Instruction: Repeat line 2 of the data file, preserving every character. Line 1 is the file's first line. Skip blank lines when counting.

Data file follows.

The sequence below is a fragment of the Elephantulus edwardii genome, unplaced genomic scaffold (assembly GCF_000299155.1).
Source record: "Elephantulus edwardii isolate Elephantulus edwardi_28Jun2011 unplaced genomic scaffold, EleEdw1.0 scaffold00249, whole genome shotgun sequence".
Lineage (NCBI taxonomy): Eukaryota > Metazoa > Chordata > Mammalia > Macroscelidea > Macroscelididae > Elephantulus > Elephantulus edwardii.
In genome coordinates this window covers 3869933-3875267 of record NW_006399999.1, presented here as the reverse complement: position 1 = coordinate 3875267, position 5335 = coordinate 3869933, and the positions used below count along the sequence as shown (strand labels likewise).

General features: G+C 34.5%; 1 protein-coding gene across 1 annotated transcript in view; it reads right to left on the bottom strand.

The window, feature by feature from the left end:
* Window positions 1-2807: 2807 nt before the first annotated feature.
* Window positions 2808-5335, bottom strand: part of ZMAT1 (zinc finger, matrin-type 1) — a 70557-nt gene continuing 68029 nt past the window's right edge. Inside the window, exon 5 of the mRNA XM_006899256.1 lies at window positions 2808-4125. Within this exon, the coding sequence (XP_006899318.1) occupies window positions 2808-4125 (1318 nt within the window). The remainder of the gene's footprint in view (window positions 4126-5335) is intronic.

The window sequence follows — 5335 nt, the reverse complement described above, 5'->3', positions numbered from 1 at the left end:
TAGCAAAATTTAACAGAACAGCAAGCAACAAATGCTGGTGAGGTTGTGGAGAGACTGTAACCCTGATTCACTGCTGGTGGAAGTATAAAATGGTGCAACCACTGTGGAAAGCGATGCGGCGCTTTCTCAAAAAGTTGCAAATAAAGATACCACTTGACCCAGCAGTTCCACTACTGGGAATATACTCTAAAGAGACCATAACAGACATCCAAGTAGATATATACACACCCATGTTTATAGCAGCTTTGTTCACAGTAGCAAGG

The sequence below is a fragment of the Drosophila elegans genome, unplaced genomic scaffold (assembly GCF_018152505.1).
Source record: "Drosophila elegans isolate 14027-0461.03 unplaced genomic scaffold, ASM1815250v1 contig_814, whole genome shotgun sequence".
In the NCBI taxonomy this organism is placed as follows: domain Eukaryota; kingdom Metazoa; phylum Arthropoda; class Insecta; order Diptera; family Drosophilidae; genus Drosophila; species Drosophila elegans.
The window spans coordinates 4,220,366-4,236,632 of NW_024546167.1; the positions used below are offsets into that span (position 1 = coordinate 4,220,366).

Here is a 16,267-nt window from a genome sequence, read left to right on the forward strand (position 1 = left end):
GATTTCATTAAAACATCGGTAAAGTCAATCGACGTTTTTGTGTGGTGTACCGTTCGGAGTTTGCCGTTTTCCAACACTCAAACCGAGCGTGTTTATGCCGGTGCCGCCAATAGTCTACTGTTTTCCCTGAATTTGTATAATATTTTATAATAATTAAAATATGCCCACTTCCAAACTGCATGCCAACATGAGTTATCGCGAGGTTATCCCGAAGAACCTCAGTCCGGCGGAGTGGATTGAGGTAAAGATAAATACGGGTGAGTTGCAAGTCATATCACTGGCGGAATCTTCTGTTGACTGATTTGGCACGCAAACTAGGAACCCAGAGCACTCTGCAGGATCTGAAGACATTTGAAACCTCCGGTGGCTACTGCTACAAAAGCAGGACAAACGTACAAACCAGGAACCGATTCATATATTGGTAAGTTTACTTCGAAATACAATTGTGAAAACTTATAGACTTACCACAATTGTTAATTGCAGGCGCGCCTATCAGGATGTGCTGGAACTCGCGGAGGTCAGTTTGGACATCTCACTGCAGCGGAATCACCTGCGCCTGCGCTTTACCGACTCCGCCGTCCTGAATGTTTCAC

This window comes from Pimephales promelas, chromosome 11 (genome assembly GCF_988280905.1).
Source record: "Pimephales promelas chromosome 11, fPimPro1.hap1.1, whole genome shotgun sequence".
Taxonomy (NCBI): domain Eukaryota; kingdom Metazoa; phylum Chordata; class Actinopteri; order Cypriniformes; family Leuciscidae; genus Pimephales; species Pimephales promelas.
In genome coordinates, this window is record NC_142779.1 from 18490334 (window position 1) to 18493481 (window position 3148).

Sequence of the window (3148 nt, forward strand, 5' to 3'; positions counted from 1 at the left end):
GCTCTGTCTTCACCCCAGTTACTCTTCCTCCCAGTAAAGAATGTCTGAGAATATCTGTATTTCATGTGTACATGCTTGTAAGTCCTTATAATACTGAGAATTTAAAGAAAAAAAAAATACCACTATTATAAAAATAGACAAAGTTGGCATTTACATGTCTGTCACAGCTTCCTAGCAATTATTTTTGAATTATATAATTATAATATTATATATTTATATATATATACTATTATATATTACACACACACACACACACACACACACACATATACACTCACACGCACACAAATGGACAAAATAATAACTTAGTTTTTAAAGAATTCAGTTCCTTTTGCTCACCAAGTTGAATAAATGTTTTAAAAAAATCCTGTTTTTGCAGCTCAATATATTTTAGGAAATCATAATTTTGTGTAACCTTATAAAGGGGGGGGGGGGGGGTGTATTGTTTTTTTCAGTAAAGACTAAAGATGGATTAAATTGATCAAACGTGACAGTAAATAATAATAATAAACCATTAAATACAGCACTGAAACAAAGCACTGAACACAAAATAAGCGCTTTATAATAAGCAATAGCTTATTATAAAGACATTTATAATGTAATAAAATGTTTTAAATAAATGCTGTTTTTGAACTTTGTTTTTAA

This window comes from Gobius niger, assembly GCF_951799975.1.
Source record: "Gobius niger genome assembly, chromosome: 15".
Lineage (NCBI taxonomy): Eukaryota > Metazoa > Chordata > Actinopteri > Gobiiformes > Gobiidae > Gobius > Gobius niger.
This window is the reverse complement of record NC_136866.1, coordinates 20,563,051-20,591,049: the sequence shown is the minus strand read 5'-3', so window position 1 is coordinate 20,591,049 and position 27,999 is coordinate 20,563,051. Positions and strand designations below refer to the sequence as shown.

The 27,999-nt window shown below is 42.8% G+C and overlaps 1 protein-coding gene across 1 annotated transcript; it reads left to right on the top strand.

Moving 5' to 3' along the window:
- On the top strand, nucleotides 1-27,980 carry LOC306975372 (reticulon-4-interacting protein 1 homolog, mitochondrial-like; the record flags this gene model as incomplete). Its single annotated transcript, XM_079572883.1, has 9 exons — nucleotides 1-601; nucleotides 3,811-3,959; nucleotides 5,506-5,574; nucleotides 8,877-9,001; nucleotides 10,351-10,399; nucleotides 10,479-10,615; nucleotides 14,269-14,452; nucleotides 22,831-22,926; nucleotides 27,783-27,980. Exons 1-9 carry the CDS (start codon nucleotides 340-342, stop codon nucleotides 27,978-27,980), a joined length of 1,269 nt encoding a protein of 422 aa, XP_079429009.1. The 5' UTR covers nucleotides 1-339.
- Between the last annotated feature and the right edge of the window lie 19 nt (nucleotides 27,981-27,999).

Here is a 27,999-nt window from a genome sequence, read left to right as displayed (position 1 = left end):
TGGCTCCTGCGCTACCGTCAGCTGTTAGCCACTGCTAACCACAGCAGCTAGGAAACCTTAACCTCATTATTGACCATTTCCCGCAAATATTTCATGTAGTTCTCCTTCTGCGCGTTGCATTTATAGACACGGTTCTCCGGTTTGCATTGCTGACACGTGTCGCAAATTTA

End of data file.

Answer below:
Source record: "Elephantulus edwardii isolate Elephantulus edwardi_28Jun2011 unplaced genomic scaffold, EleEdw1.0 scaffold00249, whole genome shotgun sequence".